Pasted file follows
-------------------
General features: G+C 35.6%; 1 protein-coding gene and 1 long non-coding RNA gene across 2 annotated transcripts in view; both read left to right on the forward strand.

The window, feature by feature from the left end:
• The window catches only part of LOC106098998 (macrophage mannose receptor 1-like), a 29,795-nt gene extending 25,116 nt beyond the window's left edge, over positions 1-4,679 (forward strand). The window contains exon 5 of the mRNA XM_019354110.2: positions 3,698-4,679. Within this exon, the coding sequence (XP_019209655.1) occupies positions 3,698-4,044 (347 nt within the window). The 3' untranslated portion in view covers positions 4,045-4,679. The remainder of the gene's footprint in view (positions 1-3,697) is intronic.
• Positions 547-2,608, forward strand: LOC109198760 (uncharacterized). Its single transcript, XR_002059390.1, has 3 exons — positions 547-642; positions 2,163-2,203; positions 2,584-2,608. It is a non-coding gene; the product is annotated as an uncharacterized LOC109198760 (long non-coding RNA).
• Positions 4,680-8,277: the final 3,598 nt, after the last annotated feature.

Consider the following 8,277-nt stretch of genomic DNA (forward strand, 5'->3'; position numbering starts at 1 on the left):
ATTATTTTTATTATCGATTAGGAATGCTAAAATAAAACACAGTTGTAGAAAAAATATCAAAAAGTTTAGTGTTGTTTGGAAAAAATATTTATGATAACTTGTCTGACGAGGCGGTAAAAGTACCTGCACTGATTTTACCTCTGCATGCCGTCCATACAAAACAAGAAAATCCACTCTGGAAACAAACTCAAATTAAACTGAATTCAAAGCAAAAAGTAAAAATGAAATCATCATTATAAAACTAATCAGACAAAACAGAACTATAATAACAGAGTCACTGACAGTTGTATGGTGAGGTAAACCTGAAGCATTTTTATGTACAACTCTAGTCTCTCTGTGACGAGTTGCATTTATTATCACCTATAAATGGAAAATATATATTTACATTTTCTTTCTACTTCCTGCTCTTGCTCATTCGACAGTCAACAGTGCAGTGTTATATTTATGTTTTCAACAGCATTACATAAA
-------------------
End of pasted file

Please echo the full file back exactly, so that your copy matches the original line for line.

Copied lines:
General features: G+C 35.6%; 1 protein-coding gene and 1 long non-coding RNA gene across 2 annotated transcripts in view; both read left to right on the forward strand.

The window, feature by feature from the left end:
• The window catches only part of LOC106098998 (macrophage mannose receptor 1-like), a 29,795-nt gene extending 25,116 nt beyond the window's left edge, over positions 1-4,679 (forward strand). The window contains exon 5 of the mRNA XM_019354110.2: positions 3,698-4,679. Within this exon, the coding sequence (XP_019209655.1) occupies positions 3,698-4,044 (347 nt within the window). The 3' untranslated portion in view covers positions 4,045-4,679. The remainder of the gene's footprint in view (positions 1-3,697) is intronic.
• Positions 547-2,608, forward strand: LOC109198760 (uncharacterized). Its single transcript, XR_002059390.1, has 3 exons — positions 547-642; positions 2,163-2,203; positions 2,584-2,608. It is a non-coding gene; the product is annotated as an uncharacterized LOC109198760 (long non-coding RNA).
• Positions 4,680-8,277: the final 3,598 nt, after the last annotated feature.

Consider the following 8,277-nt stretch of genomic DNA (forward strand, 5'->3'; position numbering starts at 1 on the left):
ATTATTTTTATTATCGATTAGGAATGCTAAAATAAAACACAGTTGTAGAAAAAATATCAAAAAGTTTAGTGTTGTTTGGAAAAAATATTTATGATAACTTGTCTGACGAGGCGGTAAAAGTACCTGCACTGATTTTACCTCTGCATGCCGTCCATACAAAACAAGAAAATCCACTCTGGAAACAAACTCAAATTAAACTGAATTCAAAGCAAAAAGTAAAAATGAAATCATCATTATAAAACTAATCAGACAAAACAGAACTATAATAACAGAGTCACTGACAGTTGTATGGTGAGGTAAACCTGAAGCATTTTTATGTACAACTCTAGTCTCTCTGTGACGAGTTGCATTTATTATCACCTATAAATGGAAAATATATATTTACATTTTCTTTCTACTTCCTGCTCTTGCTCATTCGACAGTCAACAGTGCAGTGTTATATTTATGTTTTCAACAGCATTACATAAA